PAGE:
As the National Museum Kabul has been the repository for many of the most spectacular archaeological finds in the country. These include the painted frescos from Dilberjin; inscriptions, fragments of architecture, sculpture, metal objects, and coins rescued from the French excavations at Ai-Khanoum and Surkh Kotal; the spectacular collection of objects found at a merchants warehouse in the city of Bagram, which include ivories from India, mirrors from China, and glassware from the Roman Empire; the stucco heads of Hadda; Buddhist sculpture from Tepe Sardar and other monastic institutions in Afghanistan; and a large collection of Islamic art from the Ghazvanid and Timurid periods found at Ghazni.[13]

Numismatic Collection[edit]

The National Museum has a large collection of coins, the Austrian numismatist Robert Göbl [14] reported it contained 30,000 objects during a UNESCO sponsored audit of the collection. It is unknown how much the collection has grown since or what was lost during the various wars since. The collection contains the bulk of archaeological material recovered in Afghanistan. It has not been published, but individual hoards and archaeological sites have been. DAFA (Delegation Archaeologie Francais Afghanistan) published the coin finds made at the town of Surkh Kotal. Some of the coins found at the excavation of Begram have been published.[15] Part of the Mir Zakah hoard, a very unusual deposit containing enormous numbers of coins from the fourth century BC to third century AD, totalling 11,500 silver and copper coins were kept in the museum. Part of the hoard was published by DAFA.[16] The museum has appointed a curator for Numismatics but the collection remains closed to scholars and the general public.[17]

The travelling collection[edit]

Certain important parts of the collection, including material from Begram, Ai Khanum, Tepe Fullol, and the gold jewellry from all six of the excavated burials at Tillya Tepe, have been on travelling exhibition since 2006. They have been exhibited at the Guimet Museum in France, Four museums in the USA, the Canadian Museum of Civilization, the Bonn Museum in Germany, and most recently to the British Museum. They continue to tour and will eventually return to the National Museum.[18]

See also[edit]

References[edit]

  1. ^ a b http://www.bustler.net/index.php/article/winners_of_the_national_museum_of_afghanistan_competition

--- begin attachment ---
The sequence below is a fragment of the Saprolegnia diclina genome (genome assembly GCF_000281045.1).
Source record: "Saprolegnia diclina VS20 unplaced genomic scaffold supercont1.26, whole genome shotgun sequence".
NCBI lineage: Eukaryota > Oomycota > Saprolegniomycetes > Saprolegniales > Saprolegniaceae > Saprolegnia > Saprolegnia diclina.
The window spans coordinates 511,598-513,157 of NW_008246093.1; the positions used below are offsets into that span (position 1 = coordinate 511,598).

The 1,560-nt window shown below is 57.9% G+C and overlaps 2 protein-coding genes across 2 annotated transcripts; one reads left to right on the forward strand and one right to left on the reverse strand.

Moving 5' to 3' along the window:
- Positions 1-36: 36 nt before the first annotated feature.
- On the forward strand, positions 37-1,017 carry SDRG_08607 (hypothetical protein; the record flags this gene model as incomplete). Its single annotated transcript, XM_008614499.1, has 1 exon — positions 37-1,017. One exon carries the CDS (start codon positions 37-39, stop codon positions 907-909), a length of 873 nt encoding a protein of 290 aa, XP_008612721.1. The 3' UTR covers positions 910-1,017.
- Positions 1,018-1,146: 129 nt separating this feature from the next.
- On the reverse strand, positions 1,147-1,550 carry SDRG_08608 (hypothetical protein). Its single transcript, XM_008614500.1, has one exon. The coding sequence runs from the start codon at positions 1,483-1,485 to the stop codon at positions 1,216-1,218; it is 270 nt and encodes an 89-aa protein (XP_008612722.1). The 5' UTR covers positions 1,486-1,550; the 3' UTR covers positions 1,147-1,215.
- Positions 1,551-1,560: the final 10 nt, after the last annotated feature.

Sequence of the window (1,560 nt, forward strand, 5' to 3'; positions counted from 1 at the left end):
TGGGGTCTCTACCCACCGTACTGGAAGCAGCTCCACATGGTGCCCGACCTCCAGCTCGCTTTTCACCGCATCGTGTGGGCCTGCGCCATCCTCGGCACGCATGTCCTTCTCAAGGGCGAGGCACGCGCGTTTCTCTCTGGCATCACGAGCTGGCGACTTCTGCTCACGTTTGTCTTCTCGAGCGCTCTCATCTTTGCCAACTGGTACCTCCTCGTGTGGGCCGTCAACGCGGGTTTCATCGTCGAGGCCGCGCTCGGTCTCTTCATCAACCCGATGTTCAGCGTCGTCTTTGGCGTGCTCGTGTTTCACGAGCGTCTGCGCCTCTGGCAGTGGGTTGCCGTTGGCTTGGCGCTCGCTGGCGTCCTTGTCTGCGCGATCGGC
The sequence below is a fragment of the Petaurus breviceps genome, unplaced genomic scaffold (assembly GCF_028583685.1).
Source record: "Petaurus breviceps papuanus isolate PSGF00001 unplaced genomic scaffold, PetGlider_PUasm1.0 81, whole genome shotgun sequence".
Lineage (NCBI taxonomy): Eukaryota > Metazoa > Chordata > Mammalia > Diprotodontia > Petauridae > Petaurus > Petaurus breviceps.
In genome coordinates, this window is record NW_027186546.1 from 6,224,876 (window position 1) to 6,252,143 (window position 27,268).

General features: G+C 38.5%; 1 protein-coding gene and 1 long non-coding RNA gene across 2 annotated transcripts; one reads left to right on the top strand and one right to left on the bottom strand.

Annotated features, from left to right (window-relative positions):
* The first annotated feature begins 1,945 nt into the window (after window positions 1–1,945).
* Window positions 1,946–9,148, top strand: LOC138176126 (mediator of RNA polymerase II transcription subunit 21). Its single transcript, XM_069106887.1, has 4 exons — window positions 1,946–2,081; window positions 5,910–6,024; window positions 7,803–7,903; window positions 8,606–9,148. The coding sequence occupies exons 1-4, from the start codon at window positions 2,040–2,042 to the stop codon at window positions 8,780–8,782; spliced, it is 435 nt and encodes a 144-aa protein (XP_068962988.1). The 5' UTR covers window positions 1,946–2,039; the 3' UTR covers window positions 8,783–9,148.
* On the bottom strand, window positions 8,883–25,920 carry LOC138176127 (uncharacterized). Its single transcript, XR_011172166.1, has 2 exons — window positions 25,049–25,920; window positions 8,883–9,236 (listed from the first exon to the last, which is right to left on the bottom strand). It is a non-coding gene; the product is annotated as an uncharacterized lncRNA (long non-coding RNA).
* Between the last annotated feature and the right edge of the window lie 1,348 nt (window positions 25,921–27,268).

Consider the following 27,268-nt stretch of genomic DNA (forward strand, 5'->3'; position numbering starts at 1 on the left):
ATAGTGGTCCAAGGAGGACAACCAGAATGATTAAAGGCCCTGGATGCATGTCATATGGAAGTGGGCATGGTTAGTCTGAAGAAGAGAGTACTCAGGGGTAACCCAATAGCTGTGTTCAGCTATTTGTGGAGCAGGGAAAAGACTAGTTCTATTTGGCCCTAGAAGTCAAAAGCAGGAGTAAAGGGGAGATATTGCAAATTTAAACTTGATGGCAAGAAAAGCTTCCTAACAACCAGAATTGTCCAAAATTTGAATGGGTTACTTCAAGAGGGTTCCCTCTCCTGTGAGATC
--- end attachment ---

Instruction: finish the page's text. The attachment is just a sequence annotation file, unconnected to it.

2. ^ a b "U.S. and Afghan Officials Inaugurate New Facilities for the National Museum". kabul.usembassy.gov. December 5, 2013. Retrieved 2014-01-24. 
  3. ^ a b c Girardet, Edward and Jonathan Walter, eds., ed. (1998). Afghanistan. Geneva: CROSSLINES Communications, Ltd. p. 291. 
  4. ^ a b c Lawson, Alastair (1 March 2011). "Afghan gold: How the country's heritage was saved". BBC. Retrieved 1 March 2011. 
  5. ^ a b (31 January 2012) Germany returns Afghan sculpture bbc.co.uk/news/
  6. ^ a b (19 July 2012) Looted art returned to Afghanistan, bbc.co.uk
  7. ^ Afghanistan: Hidden Treasures from the National Museum, Kabul (2008), p. 35. Eds., Friedrik Hiebert and Pierre Cambon. National Geographic, Washington, D.C. ISBN 978-1-4262-0374-9.
  8. ^ Meharry, Joanie The National Museum of Afghanistan: In Times of War, The Levantine Review, http://www.levantinecenter.org/arts/cultures/central-asia/afghan/national-museum-afghanistan-times-war
  9. ^ a b Grissmann, Carla (February 19, 2004). "KABUL MUSEUM". In Ehsan Yarshater. Encyclopædia Iranica (Online Edition ed.). United States: Columbia University. 
  10. ^ Afghanistan: Hidden Treasures from the National Museum, Kabul (2008), pp. 37-53. Eds., Friedrik Hiebert and Pierre Cambon. National Geographic, Washington, D.C. ISBN 978-1-4262-0374-9.
  11. ^ Priceless Afghan Treasures Recovered | NPR
  12. ^ "Afghan treasures return to Kabul". BBC News. 17 March 2007. 
  13. ^ Tissot, F (2006) Catalogue of the National Museum of Afghanistan 1931-1985, UNESCO Publishing
  14. ^ http://unesdoc.unesco.org/images/0015/001569/156972eb.pdf
  15. ^ Ghrishman, 1946
  16. ^ Curiel, R and Schlumberger, D (1953) Tresors Monetaires D'Afghanistan MDAFA XIV: 65-97
  17. ^ Journal of the Oriental Numismatic Society, No.207
  18. ^ Cambon, P Afghanistan les tresors retrouves, Paris 2007

External links[edit]